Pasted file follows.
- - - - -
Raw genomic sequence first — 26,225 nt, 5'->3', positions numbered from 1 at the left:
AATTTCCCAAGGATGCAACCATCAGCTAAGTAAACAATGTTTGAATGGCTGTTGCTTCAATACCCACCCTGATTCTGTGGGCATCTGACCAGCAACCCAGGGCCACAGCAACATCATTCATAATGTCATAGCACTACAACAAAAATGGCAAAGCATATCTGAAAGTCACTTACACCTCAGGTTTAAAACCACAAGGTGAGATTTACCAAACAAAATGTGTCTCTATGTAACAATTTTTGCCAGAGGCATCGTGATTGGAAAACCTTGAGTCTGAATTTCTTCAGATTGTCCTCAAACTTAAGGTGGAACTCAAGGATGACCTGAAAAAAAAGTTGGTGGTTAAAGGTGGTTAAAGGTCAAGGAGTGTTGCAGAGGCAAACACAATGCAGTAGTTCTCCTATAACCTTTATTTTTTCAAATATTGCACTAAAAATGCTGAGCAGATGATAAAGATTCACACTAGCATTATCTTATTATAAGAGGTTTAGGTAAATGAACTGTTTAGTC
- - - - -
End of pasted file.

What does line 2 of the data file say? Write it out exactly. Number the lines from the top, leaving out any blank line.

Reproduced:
AATTTCCCAAGGATGCAACCATCAGCTAAGTAAACAATGTTTGAATGGCTGTTGCTTCAATACCCACCCTGATTCTGTGGGCATCTGACCAGCAACCCAGGGCCACAGCAACATCATTCATAATGTCATAGCACTACAACAAAAATGGCAAAGCATATCTGAAAGTCACTTACACCTCAGGTTTAAAACCACAAGGTGAGATTTACCAAACAAAATGTGTCTCTATGTAACAATTTTTGCCAGAGGCATCGTGATTGGAAAACCTTGAGTCTGAATTTCTTCAGATTGTCCTCAAACTTAAGGTGGAACTCAAGGATGACCTGAAAAAAAAGTTGGTGGTTAAAGGTGGTTAAAGGTCAAGGAGTGTTGCAGAGGCAAACACAATGCAGTAGTTCTCCTATAACCTTTATTTTTTCAAATATTGCACTAAAAATGCTGAGCAGATGATAAAGATTCACACTAGCATTATCTTATTATAAGAGGTTTAGGTAAATGAACTGTTTAGTC